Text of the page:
Republicans succeeded in shutting down the Export-Import Bank, and now some are targeting other federal lenders in a quest to limit the role of government in the private sector.
“Our hope in terms of the Export-Import Bank shutdown is that it sparks more of a conversation about the government’s role in the economy,” Dan Holler, of Heritage Action, the political arm of the conservative Heritage Foundation, said in an interview Wednesday. “Once you do that and you realize that the world hasn’t ended, you move on to other similar programs.”
Among those programs, Holler said, are the Overseas Private Investment Corporation and Small Business Administration, both of which provide loan guarantees for businesses. While each program has different goals and clients, they all, to concerned conservatives, represent the influence of “crony capitalism” in government, a label business groups dispute.
“For some small- and medium-sized businesses, exports make up the majority of their sales, and they depend on the Ex-Im’s loans and other programs to help move their products overseas. Without Ex-Im, businesses like these are left in a ‘holding pattern,’ with companies re-evaluating how to continue their export activities,” said Linda Dempsey, Vice President for International Economic Affairs at the National Association of Manufacturers, in an email Thursday.
The Export-Import Bank provides loan guarantees to American manufacturers to finance their exports, with an aim to create and maintain jobs in the United States. OPIC, by contrast, guarantees the investments of American companies abroad, often in developing or unstable countries where investments are deemed too risky by private banks and insurance companies.
The Small Business Administration has a variety of loan programs for domestic small businesses, which, depending on the industry, can in some cases have up to 1,000 employees. Of the programs run by the SBA, the 7(a) loan guarantee program is the most popular—so much so that it reached its $18.75 billion annual limit on July 22, two months before the end of the fiscal year. It was the second straight year Congress had to lift the agency’s lending cap.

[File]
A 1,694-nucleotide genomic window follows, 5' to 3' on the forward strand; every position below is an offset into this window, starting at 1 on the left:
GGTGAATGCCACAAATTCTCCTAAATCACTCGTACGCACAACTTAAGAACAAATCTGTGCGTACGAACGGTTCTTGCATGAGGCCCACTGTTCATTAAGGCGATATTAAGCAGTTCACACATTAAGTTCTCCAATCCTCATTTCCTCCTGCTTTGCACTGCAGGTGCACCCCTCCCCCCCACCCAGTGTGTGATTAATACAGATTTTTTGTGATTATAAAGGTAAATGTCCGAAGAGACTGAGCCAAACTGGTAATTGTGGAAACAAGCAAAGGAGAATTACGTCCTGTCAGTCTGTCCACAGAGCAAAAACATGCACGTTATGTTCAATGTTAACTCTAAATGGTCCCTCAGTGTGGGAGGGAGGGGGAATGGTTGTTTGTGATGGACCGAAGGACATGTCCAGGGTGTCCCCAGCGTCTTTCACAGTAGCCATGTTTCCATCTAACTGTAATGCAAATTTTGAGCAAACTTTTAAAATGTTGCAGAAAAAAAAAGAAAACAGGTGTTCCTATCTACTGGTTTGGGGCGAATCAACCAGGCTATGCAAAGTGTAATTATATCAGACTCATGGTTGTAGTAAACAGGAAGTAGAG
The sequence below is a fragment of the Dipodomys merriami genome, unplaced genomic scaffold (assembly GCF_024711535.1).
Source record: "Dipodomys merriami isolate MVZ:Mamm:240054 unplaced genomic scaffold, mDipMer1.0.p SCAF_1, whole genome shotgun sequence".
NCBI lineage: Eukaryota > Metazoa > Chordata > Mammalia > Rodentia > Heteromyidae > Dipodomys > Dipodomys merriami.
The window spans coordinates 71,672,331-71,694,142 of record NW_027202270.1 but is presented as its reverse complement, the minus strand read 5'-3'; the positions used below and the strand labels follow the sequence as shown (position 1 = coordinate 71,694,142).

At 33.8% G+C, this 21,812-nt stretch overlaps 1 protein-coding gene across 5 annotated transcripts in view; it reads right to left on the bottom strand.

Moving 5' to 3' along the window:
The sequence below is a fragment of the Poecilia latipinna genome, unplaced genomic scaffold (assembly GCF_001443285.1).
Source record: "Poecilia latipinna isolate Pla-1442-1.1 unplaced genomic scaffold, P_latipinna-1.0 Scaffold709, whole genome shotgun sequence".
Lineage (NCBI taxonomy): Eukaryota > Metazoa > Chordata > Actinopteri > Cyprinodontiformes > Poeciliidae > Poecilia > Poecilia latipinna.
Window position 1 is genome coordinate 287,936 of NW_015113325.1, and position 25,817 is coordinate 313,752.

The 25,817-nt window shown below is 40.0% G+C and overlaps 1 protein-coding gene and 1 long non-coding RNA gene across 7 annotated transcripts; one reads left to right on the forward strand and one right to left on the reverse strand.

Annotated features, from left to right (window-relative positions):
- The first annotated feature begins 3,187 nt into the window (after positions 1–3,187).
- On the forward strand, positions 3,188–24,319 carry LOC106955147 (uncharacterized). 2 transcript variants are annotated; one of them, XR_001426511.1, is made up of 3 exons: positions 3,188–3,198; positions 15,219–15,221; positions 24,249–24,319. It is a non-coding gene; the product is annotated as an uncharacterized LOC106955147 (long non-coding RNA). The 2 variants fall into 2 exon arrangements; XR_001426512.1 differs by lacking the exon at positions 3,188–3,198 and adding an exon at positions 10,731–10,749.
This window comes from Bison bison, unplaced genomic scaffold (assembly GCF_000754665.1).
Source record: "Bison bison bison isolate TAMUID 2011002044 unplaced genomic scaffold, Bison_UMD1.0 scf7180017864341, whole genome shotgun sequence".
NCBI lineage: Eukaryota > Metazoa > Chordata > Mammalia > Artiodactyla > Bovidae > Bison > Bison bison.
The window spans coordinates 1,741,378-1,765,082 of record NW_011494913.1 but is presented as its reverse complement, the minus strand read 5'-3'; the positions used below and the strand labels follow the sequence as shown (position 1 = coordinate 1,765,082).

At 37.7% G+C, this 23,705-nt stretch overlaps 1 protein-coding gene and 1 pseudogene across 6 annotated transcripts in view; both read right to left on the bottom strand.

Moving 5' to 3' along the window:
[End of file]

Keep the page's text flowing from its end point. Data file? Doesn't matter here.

Despite the Ex-Im battles this year, lifting that SBA loan cap was uncontroversial. The measure passed as an amendment on a voice vote in the Senate and on a 410-1 vote in the House. It was signed into law by President Obama on July 28.
“Small entities – the driving force of our economy – need to have access to capital. Thousands of small businesses across the nation rely on this important SBA program, and any prolonged lapse of the program would have threatened their ability to secure the credit necessary to start or expand their businesses,” Sen. David Vitter (R-La.), one of the most conservative members of the Senate and chairman of the Small Business Committee, said in a statement after the vote.
While getting rid of the SBA in the near term might be politically impossible, it may not always be that way. Rep. Steve Chabot (R-Ohio), Chairman of House Small Business Committee, told Business Journals in July that if he could, he would do away with the SBA “in a heartbeat.”
“The realities are that’s not likely to happen any time in the near future,” he said. “the SBA is going to be around, so as long as they’re here, as Chairman of the committee, it’s my determination to make them as efficient an agency as they possibly can.”
Opposition to SBA loan programs has been on the wish list of some conservatives for years. In 2011, the libertarian Cato Institute released a report calling for the discontinuation of the programs.
“There is no ‘market failure’ to justify the SBA’s lending programs,” wrote Cato experts Tad DeHaven and Veronique de Rugy. “The SBA benefits a relatively tiny number of small businesses at the expense of the vast majority of small business that do not receive government assistance.”
The Heritage Foundation, whose influential political arm closely monitors congressional votes on areas of concern, has been steadily critical of the SBA for decades, though Heritage Action has yet to “score” votes on loan program authorizations.
That is a deliberate decision from Heritage in its quest to wind down government loan guarantee programs. Holler said he was not particularly concerned that conservatives in Congress continued to support the SBA—for now, at least.
“Our view is that it’s never too late to get it right. Ex-Im used to be voted through by unanimous consent as an afterthought. Those things can turn quickly,” he said.